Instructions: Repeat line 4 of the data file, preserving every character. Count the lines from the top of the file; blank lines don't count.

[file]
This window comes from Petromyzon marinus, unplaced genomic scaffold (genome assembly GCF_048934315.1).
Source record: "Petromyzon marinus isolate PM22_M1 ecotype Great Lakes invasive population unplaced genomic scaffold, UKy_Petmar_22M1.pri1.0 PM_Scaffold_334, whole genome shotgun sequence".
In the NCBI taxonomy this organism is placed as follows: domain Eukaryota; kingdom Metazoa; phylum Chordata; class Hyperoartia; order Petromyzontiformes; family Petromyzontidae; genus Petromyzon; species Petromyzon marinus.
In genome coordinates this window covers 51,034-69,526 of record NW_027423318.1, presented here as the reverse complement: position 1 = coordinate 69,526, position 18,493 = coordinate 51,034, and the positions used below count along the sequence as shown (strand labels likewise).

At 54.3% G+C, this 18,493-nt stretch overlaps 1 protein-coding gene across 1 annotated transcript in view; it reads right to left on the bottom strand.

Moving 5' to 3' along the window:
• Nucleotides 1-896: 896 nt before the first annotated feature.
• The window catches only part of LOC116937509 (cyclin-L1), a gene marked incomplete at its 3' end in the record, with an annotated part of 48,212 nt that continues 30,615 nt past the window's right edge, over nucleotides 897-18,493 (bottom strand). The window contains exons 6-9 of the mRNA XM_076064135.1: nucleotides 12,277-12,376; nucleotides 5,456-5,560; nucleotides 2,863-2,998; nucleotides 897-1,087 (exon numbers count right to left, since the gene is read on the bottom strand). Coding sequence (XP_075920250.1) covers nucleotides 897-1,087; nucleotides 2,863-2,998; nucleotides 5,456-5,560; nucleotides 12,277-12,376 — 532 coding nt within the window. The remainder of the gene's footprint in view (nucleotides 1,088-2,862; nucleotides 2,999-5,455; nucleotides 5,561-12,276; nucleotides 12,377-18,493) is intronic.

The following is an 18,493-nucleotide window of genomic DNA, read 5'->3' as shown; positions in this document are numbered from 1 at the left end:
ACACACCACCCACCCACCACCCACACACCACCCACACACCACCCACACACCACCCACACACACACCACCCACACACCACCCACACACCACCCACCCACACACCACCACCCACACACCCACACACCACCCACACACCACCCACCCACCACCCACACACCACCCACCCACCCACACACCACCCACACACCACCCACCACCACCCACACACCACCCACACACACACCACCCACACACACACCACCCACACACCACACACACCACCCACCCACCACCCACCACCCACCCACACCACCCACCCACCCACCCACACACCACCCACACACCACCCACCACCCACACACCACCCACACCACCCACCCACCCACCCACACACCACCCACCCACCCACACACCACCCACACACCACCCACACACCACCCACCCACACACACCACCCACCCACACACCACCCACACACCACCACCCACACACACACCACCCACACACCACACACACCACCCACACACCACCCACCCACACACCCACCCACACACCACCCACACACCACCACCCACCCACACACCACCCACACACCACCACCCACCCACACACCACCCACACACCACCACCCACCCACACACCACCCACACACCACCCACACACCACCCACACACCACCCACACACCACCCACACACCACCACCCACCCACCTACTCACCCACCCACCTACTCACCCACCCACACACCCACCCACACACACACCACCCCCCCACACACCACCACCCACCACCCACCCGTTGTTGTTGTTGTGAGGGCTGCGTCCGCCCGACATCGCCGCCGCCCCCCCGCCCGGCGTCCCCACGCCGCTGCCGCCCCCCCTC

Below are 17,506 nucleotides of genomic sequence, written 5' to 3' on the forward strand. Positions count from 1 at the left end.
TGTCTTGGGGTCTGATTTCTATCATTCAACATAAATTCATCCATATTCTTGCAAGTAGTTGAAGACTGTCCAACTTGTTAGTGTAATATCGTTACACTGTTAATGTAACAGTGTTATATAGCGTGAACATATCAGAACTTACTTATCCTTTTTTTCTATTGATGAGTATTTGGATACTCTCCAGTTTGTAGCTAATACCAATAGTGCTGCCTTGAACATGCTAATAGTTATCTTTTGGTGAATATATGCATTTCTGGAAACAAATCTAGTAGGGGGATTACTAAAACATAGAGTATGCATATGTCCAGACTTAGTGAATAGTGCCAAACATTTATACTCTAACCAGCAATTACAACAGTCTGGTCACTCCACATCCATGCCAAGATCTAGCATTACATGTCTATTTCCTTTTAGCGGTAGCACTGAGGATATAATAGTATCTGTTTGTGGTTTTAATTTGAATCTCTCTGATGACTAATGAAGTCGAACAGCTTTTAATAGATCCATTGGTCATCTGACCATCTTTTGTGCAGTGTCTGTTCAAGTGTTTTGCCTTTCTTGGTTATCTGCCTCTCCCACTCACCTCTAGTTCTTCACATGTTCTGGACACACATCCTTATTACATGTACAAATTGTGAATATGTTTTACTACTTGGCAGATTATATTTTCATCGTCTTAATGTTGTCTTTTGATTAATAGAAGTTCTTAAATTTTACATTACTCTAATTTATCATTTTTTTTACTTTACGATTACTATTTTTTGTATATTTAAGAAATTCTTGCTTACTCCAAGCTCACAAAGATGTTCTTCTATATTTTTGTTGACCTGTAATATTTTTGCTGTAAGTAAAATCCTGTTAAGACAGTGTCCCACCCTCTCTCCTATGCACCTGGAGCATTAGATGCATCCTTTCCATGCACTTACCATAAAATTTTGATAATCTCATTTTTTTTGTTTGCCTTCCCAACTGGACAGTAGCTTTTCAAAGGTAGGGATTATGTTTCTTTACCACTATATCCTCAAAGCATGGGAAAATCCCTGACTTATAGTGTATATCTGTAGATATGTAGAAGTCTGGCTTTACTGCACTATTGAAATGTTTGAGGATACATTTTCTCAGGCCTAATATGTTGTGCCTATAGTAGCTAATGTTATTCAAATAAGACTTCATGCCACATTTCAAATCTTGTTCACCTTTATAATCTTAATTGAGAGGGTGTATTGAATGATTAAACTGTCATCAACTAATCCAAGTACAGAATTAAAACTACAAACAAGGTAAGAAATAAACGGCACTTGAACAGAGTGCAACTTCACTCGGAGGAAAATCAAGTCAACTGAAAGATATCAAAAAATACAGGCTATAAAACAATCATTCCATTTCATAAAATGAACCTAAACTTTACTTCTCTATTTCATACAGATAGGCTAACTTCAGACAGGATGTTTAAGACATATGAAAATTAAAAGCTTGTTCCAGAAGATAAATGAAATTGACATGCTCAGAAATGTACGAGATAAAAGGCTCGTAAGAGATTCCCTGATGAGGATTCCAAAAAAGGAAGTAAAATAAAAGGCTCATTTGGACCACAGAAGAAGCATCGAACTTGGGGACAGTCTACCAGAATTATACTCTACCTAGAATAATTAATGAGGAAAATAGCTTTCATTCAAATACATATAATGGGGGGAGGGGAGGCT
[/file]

In genome coordinates this window covers 51,034-69,526 of record NW_027423318.1, presented here as the reverse complement: position 1 = coordinate 69,526, position 18,493 = coordinate 51,034, and the positions used below count along the sequence as shown (strand labels likewise).